It has become clear in recent years that orders for interim costs are vital in long running and high costs cases. Effective cash flow management has become even more important during the current coronavirus outbreak which have placed an additional strain on the income of solicitors.

The entitlement to interim costs has been the subject of a recent High Court decision in Vadim don Benyatov v Credit Suisse Securities (Europe) Ltd –

This is a high value commercial dispute in which the defendants applied –
1. To strike out the claim,
2. For an order that £1.5m be paid into court
3. For security of costs of £1.5m

Following a 3-day hearing the defendants succeeded on 1 in part and failed in part.

Applications 2 and 3 were dismissed. Roger ter Haar QC sitting as a High Court Judge ordered the Defendants to pay 1/3 of the claimant’s costs. The Claimants asked for an order for interim costs. That application led to this judgment. As parts of the Particulars of Claim had been struck out there was also an order that the Claimant pay part of the Defendants’ costs. The latter did not apply for an interim costs order.

The judge referred to the relevant rule as a starting point –

“Where the court orders a party to pay costs subject to detailed assessment, it will order that party to pay a reasonable sum on account of costs, unless there is good reason not to do so.” – CPR 44.2 (8).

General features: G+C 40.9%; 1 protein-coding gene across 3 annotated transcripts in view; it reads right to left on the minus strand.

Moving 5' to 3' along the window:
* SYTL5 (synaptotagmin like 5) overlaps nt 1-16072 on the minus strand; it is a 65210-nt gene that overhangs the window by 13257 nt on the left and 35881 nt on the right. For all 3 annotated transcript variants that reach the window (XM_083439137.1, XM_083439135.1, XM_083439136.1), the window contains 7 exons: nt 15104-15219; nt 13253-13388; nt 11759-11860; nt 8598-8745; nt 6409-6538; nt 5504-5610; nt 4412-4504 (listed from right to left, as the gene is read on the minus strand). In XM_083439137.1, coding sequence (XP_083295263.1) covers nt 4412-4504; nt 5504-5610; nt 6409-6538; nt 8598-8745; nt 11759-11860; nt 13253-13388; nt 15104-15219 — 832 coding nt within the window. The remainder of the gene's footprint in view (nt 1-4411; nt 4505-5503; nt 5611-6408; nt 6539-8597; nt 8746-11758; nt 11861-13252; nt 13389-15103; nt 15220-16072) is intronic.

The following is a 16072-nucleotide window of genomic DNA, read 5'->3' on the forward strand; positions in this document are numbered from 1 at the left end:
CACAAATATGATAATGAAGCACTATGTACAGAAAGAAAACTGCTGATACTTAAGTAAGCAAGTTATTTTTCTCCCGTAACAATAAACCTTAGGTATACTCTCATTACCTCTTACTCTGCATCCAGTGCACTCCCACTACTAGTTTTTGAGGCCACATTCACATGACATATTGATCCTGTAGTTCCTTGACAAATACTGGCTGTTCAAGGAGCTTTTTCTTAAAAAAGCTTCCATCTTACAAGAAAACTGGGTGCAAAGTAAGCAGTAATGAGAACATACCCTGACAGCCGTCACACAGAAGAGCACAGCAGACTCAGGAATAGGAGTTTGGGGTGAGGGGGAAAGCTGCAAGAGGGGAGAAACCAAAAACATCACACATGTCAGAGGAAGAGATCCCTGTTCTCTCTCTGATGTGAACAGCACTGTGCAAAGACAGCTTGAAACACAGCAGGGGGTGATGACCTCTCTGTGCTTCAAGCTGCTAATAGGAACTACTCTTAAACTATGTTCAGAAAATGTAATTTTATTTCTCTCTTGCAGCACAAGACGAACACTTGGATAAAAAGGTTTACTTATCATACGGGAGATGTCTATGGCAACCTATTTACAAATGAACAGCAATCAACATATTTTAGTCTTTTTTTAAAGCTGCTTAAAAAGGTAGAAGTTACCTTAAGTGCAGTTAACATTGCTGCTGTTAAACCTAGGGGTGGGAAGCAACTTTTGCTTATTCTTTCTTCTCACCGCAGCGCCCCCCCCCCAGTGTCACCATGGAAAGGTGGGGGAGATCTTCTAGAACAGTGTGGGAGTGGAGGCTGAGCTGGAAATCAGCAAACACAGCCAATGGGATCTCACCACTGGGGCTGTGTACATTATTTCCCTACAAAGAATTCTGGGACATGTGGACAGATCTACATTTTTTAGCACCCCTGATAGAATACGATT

He noted that the default position is that the court will make an order, unless there is good reason not to. The defendants argued that there was good reason here because –

1. There were costs in both directions
2. There could be further costs in the defendants’ favour
3. The defendants were seeking permission to appeal,
4. They might have to recover the costs from the claimant in the future

The first, and strongest, point was dismissed. The Claimant was seeking a specific sum by way of an interim payment. The Defendant relied on an entitlement to costs, not yet quantified, in respect of which there was no application. This was not a case where summary assessment was appropriate. The learned judge found that it would undermine the effect of 44.2 (8) – “as a party would be able to bring into account contingent and uncertain entitlements as to costs to defeat an otherwise sure entitlement on the part of the other party to an interim payment”

The other submissions were also rejected. An interim order could not be refused because of a costs order that might be made in the future. The appeal was relevant to a limited degree. Time for payment would not begin to run until that application was concluded. Finally, the judge was satisfied that the claimant would be able to repay any costs if required.

The judge found that both sides costs were high which was why summary assessment was not appropriate. He found that he “did not feel comfortable” contemplating costs at more than £120k on a 100% basis. The defendants were ordered to pay 1/3 of this – £40k.

This case raises a number of important issues bit the most important is that, even in a highly contentious case with costs orders going in many directions, the default position is that an order for costs will mean an order for interim costs. The paying party faces substantial hurdles in seeking to argue that there is good reason not to do so.